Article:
Concerns over new pesticide buffer zones

There are growing fears over the Chemicals Regulation Directorate’s new interim measures for aquatic buffer zones, which could see a significant reduction in cropped land area for some key pesticides.

The British Crop Production Council (BCPC) is seeking justification for the much wider aquatic buffer zones resulting from the first new registrations under this interim system.

Dimethachlor requires a 10m buffer zone and diflufenican requires a 12m strip. But if the same method was applied to chlorpyrifos, a 75m buffer zone would be required, even though 20m is the maximum, said BCPC. These buffer zones apply to all watercourses, big or small, though only when there is water in the watercourse.

“These are worryingly large increases in width,” said BCPC chariman Colin Ruscoe. “The reduction of available productive land that will result from these zones goes against the drive for sustainable intensification.

“The move will also be counterproductive because farmers will avoid using products requiring wide buffer zones altogether, resulting in greater reliance on fewer products/modes of action – so risking faster development of pesticide resistance. This will increase the problems of the reducing number of products that will be available due to new EU regulations,” said Dr Ruscoe.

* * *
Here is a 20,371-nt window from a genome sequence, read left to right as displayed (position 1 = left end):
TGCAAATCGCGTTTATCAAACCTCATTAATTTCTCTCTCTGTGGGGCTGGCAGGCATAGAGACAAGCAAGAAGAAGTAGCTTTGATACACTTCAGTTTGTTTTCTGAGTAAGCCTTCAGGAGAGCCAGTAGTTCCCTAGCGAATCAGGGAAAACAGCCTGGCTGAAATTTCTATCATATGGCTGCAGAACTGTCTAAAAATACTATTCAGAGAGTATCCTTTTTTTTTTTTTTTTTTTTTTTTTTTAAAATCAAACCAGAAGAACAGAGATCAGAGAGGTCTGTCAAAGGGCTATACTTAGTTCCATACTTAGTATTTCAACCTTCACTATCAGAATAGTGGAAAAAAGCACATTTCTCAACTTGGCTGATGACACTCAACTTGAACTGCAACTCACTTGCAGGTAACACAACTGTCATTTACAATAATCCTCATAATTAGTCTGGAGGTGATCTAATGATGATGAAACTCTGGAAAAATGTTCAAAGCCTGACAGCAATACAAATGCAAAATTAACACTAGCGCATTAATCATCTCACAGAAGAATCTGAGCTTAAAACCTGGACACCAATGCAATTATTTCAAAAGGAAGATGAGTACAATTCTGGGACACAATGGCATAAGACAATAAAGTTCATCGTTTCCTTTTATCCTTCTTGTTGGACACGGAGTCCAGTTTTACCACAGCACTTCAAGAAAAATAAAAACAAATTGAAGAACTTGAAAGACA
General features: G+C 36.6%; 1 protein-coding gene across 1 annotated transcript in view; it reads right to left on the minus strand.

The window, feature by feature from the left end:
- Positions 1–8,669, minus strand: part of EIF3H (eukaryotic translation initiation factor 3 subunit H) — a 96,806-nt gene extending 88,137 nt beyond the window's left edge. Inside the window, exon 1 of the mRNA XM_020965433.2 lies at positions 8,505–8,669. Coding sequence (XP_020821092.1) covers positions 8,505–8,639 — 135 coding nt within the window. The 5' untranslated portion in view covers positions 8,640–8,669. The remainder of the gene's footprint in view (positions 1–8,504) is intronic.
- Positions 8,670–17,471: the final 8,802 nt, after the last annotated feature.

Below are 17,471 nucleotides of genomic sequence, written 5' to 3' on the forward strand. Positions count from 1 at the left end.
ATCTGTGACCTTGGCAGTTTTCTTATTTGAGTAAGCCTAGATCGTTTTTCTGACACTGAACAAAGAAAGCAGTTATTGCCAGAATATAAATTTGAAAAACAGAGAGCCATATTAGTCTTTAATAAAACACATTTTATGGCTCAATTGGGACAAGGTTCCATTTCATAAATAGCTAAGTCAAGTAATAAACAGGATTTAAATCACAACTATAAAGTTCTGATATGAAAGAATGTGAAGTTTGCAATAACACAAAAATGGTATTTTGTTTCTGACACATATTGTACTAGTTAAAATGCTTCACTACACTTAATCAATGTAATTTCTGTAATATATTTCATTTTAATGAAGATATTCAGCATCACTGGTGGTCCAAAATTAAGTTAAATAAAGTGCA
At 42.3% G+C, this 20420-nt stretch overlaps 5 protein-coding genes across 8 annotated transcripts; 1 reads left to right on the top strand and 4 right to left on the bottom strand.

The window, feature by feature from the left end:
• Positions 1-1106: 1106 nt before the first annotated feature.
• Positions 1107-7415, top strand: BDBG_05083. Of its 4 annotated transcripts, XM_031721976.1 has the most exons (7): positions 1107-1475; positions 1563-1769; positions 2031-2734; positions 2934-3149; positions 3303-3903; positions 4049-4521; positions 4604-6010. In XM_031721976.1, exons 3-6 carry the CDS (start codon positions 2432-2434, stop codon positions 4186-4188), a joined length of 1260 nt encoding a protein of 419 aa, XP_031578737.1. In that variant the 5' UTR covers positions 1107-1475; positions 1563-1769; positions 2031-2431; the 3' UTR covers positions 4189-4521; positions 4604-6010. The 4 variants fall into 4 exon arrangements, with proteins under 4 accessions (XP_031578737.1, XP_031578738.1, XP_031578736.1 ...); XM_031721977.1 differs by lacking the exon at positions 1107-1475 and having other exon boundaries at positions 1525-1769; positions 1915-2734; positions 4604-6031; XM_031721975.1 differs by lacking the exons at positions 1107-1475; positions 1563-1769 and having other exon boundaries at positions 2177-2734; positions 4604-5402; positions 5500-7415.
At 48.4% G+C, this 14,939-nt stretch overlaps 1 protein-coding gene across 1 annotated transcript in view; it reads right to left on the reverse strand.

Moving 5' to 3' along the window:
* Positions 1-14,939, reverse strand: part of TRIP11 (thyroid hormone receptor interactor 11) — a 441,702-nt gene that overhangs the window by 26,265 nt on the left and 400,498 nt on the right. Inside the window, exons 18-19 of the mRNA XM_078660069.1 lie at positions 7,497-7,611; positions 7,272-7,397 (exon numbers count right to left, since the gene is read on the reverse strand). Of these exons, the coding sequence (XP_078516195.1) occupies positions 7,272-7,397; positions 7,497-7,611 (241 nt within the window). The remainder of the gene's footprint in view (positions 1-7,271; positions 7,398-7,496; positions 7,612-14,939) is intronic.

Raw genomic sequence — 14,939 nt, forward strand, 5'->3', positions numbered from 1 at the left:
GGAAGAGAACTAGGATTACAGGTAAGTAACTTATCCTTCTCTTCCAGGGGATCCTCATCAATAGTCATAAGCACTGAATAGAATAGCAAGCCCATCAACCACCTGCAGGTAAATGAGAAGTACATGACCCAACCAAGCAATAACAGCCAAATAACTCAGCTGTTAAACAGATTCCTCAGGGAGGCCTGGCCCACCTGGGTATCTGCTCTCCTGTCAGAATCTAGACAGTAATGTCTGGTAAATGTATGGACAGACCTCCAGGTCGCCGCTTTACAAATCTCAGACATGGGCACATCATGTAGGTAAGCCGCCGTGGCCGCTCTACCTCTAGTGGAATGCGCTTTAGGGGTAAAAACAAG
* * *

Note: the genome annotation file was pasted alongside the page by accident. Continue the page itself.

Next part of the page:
Under the previous LERAP scheme, growers could reduce the buffer zone width, by using lower doses and/or reduced drift spraying techniques. But products given any zone greater than 5m under the new arrangement will not be eligible for a reduction through the LERAP.

He said this inflexible approach offers no incentive for growers to adopt drift reducing equipment and techniques. “The old approach resulted in the use of lower drift air-induction nozzles for most spray operations – and new engineering solutions can reduce drift even further.

Dr Ruscoe also questioned whether the present practices and products do threaten water quality. “Point source and run-off can be far greater threats to water sources than spray drift.

“Only 1% of water bodies monitored by the Environment Agency failed their environmental quality standards for pesticides in 2010, with no evidence that these were due to spray drift. Furthermore, these water bodies were lakes and rivers – not farm ditches, many of which are not sustained aquatic ecosystems.

“The French authorities require buffer zones just for larger on-farm streams and water bodies that may have sustained aquatic ecosystems.”

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